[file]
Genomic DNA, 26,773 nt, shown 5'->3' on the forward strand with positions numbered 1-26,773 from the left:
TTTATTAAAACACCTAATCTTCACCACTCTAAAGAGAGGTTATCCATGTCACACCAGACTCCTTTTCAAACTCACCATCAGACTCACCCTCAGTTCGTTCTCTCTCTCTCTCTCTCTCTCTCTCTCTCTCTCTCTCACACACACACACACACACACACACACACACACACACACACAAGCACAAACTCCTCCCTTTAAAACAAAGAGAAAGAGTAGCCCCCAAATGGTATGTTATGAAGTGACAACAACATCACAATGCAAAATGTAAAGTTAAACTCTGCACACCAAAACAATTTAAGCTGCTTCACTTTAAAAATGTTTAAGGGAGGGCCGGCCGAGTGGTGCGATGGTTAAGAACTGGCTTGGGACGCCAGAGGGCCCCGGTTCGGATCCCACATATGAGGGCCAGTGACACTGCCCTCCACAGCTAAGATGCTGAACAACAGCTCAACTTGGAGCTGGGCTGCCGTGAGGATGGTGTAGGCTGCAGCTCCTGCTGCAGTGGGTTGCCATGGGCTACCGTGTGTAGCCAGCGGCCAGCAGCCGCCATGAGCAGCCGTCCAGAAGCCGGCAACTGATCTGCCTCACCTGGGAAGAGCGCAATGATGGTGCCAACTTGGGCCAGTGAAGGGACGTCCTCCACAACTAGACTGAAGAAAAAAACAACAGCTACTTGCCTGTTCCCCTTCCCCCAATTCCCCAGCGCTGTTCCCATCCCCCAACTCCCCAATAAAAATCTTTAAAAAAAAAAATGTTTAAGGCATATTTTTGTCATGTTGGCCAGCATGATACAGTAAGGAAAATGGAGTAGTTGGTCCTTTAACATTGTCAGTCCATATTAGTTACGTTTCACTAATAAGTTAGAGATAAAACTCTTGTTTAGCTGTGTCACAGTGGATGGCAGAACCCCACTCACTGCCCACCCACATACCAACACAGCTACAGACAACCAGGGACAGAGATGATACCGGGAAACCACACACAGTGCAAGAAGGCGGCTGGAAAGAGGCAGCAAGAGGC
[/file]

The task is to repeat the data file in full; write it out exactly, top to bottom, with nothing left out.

Genomic DNA, 26,773 nt, shown 5'->3' on the forward strand with positions numbered 1-26,773 from the left:
TTTATTAAAACACCTAATCTTCACCACTCTAAAGAGAGGTTATCCATGTCACACCAGACTCCTTTTCAAACTCACCATCAGACTCACCCTCAGTTCGTTCTCTCTCTCTCTCTCTCTCTCTCTCTCTCTCTCTCTCACACACACACACACACACACACACACACACACACACACACAAGCACAAACTCCTCCCTTTAAAACAAAGAGAAAGAGTAGCCCCCAAATGGTATGTTATGAAGTGACAACAACATCACAATGCAAAATGTAAAGTTAAACTCTGCACACCAAAACAATTTAAGCTGCTTCACTTTAAAAATGTTTAAGGGAGGGCCGGCCGAGTGGTGCGATGGTTAAGAACTGGCTTGGGACGCCAGAGGGCCCCGGTTCGGATCCCACATATGAGGGCCAGTGACACTGCCCTCCACAGCTAAGATGCTGAACAACAGCTCAACTTGGAGCTGGGCTGCCGTGAGGATGGTGTAGGCTGCAGCTCCTGCTGCAGTGGGTTGCCATGGGCTACCGTGTGTAGCCAGCGGCCAGCAGCCGCCATGAGCAGCCGTCCAGAAGCCGGCAACTGATCTGCCTCACCTGGGAAGAGCGCAATGATGGTGCCAACTTGGGCCAGTGAAGGGACGTCCTCCACAACTAGACTGAAGAAAAAAACAACAGCTACTTGCCTGTTCCCCTTCCCCCAATTCCCCAGCGCTGTTCCCATCCCCCAACTCCCCAATAAAAATCTTTAAAAAAAAAAATGTTTAAGGCATATTTTTGTCATGTTGGCCAGCATGATACAGTAAGGAAAATGGAGTAGTTGGTCCTTTAACATTGTCAGTCCATATTAGTTACGTTTCACTAATAAGTTAGAGATAAAACTCTTGTTTAGCTGTGTCACAGTGGATGGCAGAACCCCACTCACTGCCCACCCACATACCAACACAGCTACAGACAACCAGGGACAGAGATGATACCGGGAAACCACACACAGTGCAAGAAGGCGGCTGGAAAGAGGCAGCAAGAGGC